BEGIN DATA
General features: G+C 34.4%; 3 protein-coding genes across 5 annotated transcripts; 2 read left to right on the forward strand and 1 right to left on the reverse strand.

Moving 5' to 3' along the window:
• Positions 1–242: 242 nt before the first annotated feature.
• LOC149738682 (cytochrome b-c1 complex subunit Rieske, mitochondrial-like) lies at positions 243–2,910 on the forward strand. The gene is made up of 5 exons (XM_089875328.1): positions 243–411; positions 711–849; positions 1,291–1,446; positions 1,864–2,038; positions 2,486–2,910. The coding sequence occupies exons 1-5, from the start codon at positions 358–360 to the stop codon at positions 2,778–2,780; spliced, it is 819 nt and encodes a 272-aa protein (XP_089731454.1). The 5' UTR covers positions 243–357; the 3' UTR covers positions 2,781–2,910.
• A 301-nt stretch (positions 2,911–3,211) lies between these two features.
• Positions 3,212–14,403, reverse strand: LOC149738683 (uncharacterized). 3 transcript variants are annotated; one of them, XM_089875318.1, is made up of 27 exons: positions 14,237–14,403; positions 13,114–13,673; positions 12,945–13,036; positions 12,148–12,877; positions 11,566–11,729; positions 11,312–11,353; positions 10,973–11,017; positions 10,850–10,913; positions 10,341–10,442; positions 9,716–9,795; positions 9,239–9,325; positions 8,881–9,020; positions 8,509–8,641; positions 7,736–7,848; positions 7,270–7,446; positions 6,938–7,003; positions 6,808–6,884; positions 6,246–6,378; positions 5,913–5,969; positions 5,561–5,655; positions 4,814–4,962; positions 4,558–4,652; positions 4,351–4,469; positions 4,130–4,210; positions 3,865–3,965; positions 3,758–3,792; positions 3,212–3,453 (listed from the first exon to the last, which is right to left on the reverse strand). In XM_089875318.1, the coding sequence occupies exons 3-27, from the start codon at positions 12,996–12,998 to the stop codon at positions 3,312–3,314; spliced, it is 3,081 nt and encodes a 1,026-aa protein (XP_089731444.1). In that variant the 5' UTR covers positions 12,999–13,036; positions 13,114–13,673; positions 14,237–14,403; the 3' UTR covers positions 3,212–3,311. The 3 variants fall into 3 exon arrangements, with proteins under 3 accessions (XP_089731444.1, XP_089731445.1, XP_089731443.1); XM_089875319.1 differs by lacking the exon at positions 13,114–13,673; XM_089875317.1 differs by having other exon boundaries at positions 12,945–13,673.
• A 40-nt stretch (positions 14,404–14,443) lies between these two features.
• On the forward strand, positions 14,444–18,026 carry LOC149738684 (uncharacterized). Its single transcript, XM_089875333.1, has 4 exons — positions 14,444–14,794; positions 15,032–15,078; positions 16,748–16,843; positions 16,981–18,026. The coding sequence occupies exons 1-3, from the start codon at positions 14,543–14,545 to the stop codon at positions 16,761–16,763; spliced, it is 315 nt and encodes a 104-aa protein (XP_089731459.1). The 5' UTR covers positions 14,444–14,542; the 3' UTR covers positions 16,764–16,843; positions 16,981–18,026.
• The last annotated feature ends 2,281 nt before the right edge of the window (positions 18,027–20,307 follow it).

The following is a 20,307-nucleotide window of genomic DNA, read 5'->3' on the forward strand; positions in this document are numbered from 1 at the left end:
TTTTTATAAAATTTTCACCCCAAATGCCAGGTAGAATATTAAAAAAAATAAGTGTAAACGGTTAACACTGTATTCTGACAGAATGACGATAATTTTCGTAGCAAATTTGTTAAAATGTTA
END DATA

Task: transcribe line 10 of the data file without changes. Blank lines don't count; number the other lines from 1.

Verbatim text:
The following is a 20,307-nucleotide window of genomic DNA, read 5'->3' on the forward strand; positions in this document are numbered from 1 at the left end: